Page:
US Senate Transportation Leader Touts Biden Emissions Program
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The leader of the transportation policy committee in the U.S. Senate endorsed the Biden administration’s latest initiative to curb emissions through a comprehensive funding program.
Sen. Tom Carper (D-Del.), chairman of the Senate Committee on Environment and Public Works, promoted the Federal Highway Administration’s new $6.4 billion carbon reduction program. The multiyear federal initiative is designed to assist state agencies with their efforts to reduce carbon emissions.
Carper, a key proponent of the program, helped win over support from colleagues last year to eventually include its provisions in the recently enacted Infrastructure Investment and Jobs Act, or IIJA. The $1 trillion infrastructure policy package, which President Joe Biden enacted in November, is often referred to as the bipartisan infrastructure law.
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“I am so proud of the work we did to make the bipartisan infrastructure law a reality, and I’m especially proud that we made sure our bill’s historic investment in our highways, roads, and bridges also included an unprecedented commitment to address climate in our transportation sector,” Carper (D-Del.), a longtime proponent of climate-centric measures, said. “The centerpiece of that climate focus is the carbon reduction program.”
Under the program, unveiled on April 21, state departments of transportation would be able to utilize such funds for various emissions mitigation projects. Potential projects for consideration include congestion pricing mechanisms, truck stop and parking areas, port electrification systems, electric vehicle charging infrastructure, biking or micro-mobility options and bus rapid transit.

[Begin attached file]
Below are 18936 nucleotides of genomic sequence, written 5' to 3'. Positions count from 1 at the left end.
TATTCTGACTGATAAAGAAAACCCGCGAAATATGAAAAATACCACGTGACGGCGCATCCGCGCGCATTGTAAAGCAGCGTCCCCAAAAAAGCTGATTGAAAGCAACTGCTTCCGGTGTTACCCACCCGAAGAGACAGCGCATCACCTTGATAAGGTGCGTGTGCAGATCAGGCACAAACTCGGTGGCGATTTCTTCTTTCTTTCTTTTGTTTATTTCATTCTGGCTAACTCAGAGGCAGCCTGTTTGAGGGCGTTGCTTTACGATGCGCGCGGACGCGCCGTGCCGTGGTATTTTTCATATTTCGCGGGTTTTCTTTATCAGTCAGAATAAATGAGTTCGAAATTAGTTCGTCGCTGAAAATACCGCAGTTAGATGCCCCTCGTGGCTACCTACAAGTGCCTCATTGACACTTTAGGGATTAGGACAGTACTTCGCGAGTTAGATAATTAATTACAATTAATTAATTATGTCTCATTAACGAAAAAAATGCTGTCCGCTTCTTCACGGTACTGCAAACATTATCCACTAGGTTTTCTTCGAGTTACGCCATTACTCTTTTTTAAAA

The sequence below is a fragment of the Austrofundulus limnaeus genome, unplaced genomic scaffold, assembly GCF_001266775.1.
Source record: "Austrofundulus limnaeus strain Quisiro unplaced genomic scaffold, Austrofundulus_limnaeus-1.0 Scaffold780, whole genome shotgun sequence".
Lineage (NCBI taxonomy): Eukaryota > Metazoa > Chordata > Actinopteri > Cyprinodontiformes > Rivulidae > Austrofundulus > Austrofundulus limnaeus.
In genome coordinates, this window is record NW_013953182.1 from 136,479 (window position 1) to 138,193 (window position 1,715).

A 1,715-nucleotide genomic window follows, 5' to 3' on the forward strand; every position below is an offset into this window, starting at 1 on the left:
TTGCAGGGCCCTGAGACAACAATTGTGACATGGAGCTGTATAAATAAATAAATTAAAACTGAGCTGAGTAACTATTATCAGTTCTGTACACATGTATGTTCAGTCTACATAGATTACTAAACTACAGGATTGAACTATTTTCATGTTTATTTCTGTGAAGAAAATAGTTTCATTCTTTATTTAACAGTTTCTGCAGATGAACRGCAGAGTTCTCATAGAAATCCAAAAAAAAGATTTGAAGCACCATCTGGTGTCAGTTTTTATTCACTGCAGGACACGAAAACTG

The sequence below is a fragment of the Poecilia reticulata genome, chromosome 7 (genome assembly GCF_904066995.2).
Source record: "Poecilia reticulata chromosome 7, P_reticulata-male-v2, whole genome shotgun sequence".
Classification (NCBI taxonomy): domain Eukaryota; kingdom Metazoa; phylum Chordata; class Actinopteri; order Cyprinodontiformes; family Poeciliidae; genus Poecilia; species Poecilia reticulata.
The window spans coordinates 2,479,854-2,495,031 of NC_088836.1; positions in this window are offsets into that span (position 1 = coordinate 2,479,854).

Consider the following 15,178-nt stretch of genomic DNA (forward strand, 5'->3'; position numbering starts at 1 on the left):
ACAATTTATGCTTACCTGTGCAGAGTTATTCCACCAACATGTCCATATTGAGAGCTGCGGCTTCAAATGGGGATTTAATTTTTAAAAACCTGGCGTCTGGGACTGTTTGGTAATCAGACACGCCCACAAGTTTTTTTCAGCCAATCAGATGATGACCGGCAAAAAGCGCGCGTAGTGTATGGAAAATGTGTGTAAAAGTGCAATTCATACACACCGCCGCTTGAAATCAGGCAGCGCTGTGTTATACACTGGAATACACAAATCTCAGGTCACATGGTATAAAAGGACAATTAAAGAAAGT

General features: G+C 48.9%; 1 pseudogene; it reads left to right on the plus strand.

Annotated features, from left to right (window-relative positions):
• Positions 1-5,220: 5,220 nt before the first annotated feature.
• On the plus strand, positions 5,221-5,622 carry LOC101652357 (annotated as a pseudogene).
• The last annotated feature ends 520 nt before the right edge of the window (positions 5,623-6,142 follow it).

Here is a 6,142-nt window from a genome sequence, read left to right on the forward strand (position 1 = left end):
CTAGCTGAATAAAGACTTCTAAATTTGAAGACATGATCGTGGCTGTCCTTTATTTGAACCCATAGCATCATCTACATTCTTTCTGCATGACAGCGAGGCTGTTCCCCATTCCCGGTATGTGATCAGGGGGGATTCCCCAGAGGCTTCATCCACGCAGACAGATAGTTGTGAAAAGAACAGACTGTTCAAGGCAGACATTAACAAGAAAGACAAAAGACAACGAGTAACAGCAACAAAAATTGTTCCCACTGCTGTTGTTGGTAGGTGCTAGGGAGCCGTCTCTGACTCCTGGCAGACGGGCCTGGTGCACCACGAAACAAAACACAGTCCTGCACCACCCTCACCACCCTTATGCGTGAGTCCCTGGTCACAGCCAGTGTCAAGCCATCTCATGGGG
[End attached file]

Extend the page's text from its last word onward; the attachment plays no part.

“This program will enable the development of projects that will reduce emissions, create jobs, and help families save money at the pump. With Earth Day just around the corner, our announcement today takes a big step forward in making the investments we need to fight climate change and create a better planet for future generations,” Carper said earlier this month. “This is a win-win: good for our planet and good for our economy.”
The U.S. Department of Transportation is pointing to the program’s potential for reducing carbon dioxide emissions from on-road highway sources. “As the sector generating the most carbon emissions in the U.S. economy, transportation must play a leading role in solving the climate crisis,” Transportation Secretary Pete Buttigieg said. “The carbon reduction program will help reduce pollution from transportation and move us closer to the president’s ambitious goal of cutting emissions in half by 2030.”
According to background FHWA provided, under the program the agency will “review the state’s process for developing its carbon reduction strategy and certify that the strategy meets statutory requirements.” Additionally, at the request of a state agency, FHWA will “provide technical assistance in the development of the strategy.”
Meanwhile, House Transportation and Infrastructure ranking member Rep. Sam Graves (R-Mo.) and Highways and Transit Subcommittee ranking member Rep. Rodney Davis (R-Ill.) led a critique of the new program. Specifically, the senior Republicans argued the Biden administration would find itself discouraging state agencies from pursuing new road projects.
“The FHWA, Department of Transportation and Biden administration need to stop prioritizing their woke agenda over implementation of the infrastructure law as it was written,” Graves and Davis said.
The Biden administration and congressional Democratic leaders say they continue to seek the adoption of an environmental and energy framework that would reflect aspects of a nearly $2 trillion social infrastructure package. Consideration of that package, known as the Build Back Better Act, was halted in December.
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